Even though the weather had been relatively tame for October and early November, La Nina is definitely here... again.
And while it's not as strong as it was at this point last year, some of the latest forecasting models indicate that La Nina will quickly strengthen this autumn, to where by the winter time, we could be on par -- to perhaps even a touch stronger - than the La Nina of 2010-2011.
Peter Wickersham has been intensely following the forecasts and to help give an idea of this trend, made an animation of the forecast model's output, taken roughly every day or every other day.
The horizontal line is 0 degrees anomaly of the ocean temperatures in the region where we look for La Nina/El Nino. Anything below -0.5C difference is considered La Nina, while above 0.5C is an El Nino. In between, it's neutral.
The solid black curve is the observed anomalies and the colored lines are where individual models are predicting it will go from here on out. The black, dashed-line is the mean of the model outputs.
Over the summer, the black dashed line was in the neutral area, but has been drifting more and more La Nina-esque as the year has progressed. In late October, the model had moved to predict a very strong La Nina on the order of -2.0C -- considered a strong La Nina, although the past week has seen the model moderate a touch back to about -1.5, which is on par with last year's La Nina episode.
Jason Phelps, who also tracks the weather quite closely around here, recently sent me a list of three somewhat-recent sorta-kinda Double Dip La Nina winters.
"I looked up all the past winters that had a winter where it was right on the cusp between La Nina and Neutral just after coming out of a La Nina," he said. "One of the criteria I looked at was that it went all the way to neutral (0.0 degrees or very close deviation from normal sea surface temperature during the summer) just like we have done this year, and the following are recent winters that had a similar pattern..."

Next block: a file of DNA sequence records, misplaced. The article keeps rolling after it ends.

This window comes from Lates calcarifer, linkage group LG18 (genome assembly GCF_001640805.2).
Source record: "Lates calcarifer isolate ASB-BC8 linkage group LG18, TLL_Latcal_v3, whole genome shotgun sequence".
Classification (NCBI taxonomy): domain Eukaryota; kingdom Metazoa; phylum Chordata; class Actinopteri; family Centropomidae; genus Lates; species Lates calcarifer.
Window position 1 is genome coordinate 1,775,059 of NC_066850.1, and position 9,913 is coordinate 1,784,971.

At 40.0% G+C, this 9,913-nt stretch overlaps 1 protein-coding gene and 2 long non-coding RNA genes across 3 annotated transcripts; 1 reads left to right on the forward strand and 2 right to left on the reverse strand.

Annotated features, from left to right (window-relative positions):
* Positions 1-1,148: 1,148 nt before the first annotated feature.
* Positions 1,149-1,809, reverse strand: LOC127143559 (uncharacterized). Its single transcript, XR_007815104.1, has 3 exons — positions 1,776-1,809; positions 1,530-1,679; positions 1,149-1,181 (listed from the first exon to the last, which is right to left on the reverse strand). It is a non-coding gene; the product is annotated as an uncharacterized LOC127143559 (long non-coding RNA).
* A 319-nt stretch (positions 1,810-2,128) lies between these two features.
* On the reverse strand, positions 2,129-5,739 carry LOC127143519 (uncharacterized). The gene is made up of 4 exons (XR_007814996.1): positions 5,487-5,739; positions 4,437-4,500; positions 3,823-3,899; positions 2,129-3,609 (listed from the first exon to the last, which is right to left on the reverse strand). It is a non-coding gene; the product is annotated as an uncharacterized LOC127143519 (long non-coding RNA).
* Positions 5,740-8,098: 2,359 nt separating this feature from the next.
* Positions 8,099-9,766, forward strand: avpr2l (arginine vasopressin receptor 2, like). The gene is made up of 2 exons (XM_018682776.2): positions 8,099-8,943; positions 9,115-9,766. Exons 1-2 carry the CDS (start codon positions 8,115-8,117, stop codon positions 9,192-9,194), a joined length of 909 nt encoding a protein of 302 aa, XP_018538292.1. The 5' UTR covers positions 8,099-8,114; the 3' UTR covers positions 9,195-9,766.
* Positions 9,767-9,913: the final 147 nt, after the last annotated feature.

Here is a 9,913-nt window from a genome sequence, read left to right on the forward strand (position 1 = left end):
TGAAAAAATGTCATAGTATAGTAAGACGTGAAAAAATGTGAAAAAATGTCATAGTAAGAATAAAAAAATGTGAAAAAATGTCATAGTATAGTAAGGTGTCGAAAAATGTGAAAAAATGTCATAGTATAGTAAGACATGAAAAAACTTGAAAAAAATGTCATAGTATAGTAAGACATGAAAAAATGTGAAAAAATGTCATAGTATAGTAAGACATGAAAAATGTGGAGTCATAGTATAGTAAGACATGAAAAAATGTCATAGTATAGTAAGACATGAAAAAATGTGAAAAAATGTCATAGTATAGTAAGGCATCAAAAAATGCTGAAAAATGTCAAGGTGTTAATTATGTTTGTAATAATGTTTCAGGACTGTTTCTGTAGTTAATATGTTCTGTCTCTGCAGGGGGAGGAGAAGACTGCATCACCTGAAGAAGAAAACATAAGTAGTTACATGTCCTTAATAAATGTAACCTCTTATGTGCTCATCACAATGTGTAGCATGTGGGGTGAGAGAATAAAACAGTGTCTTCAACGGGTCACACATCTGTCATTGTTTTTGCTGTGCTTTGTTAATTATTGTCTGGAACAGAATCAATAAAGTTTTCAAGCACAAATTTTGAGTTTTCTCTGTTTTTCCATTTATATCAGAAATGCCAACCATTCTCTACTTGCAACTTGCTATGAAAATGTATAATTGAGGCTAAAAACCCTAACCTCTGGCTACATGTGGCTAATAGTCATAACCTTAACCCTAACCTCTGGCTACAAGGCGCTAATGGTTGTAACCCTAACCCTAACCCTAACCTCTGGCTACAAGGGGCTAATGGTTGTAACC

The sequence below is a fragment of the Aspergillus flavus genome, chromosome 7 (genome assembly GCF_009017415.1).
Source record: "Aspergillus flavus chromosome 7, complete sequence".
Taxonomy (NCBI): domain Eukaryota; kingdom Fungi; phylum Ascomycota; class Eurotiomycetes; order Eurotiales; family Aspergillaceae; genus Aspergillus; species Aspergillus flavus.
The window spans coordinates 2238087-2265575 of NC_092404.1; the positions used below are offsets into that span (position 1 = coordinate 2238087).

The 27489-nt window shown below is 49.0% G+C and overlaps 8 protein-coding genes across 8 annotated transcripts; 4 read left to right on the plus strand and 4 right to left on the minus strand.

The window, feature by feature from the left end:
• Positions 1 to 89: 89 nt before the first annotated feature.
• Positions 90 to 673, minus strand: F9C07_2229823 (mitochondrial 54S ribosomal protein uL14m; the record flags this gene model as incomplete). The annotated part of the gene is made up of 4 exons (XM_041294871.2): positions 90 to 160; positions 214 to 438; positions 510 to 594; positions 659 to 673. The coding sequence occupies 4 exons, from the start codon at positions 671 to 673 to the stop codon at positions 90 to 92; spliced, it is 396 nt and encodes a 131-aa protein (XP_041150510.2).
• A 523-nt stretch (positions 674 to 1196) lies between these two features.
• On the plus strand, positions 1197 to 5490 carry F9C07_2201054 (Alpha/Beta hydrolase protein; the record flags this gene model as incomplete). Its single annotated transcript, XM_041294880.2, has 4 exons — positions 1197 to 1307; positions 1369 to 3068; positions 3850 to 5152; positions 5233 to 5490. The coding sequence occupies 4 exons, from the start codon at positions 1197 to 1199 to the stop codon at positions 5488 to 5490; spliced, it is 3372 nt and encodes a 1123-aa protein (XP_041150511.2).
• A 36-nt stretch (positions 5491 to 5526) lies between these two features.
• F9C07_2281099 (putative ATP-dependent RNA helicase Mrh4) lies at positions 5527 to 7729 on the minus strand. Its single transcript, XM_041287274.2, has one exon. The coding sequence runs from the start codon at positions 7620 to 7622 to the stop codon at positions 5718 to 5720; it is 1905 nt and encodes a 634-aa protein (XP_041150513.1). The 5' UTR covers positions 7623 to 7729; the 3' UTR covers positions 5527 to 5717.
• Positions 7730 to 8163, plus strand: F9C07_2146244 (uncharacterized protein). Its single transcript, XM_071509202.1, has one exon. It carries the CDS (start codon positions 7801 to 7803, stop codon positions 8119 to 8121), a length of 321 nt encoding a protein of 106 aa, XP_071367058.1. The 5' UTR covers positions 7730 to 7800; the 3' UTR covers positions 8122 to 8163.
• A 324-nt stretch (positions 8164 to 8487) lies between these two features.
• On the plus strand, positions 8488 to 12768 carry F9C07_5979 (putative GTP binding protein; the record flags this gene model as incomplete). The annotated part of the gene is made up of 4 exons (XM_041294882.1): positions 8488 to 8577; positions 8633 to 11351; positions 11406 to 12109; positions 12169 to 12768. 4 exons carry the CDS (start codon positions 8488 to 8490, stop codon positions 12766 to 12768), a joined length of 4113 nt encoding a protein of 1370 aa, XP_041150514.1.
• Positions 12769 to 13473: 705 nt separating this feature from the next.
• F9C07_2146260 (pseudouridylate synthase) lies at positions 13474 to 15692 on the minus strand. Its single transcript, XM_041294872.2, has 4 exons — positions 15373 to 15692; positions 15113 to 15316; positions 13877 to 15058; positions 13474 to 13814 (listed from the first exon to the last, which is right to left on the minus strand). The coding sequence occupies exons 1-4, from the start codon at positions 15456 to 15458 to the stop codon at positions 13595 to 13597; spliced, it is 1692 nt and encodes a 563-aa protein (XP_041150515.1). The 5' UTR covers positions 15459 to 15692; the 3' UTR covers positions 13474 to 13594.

These are the three winter he came up with, although technically for official classification purposes, the second part of the "Double Dip" came up juuuust shy of an official La Nina designation.
1) The winter of 2008-09. Don't need to remind too many people about how December went in 2008. Let's just say there still might be some snow tucked in corners of the city that haven't melted yet. It was the first widespread White Christmas since 1990.
2) Before that, was the winter of 1996 to 1997, which had a big pre-Thanksgiving snowstorm of 6-12" in several areas, then the big snowstorm of Dec 26-29.
3) The winter of 1985-86. That had a long snow event that lasted from Nov. 17 into Dec. 2 with the big Thanksgiving snow, and highs were only in the teens on some of those dates. It also snowed again on Valentine's Day in 1986.
Again, technically those years were neutral following a La Nina winter, but they had negative temperature anomalies that ended up just short of qualifying as La Nina, especially 1996 and 2008.
Now, all that said, it doesn't mean this fall and winter will follow those scripts. There are lots of other factors in play. But long range models for the winter continue to suggest it'll be cooler and wetter -- just like most La Ninas are.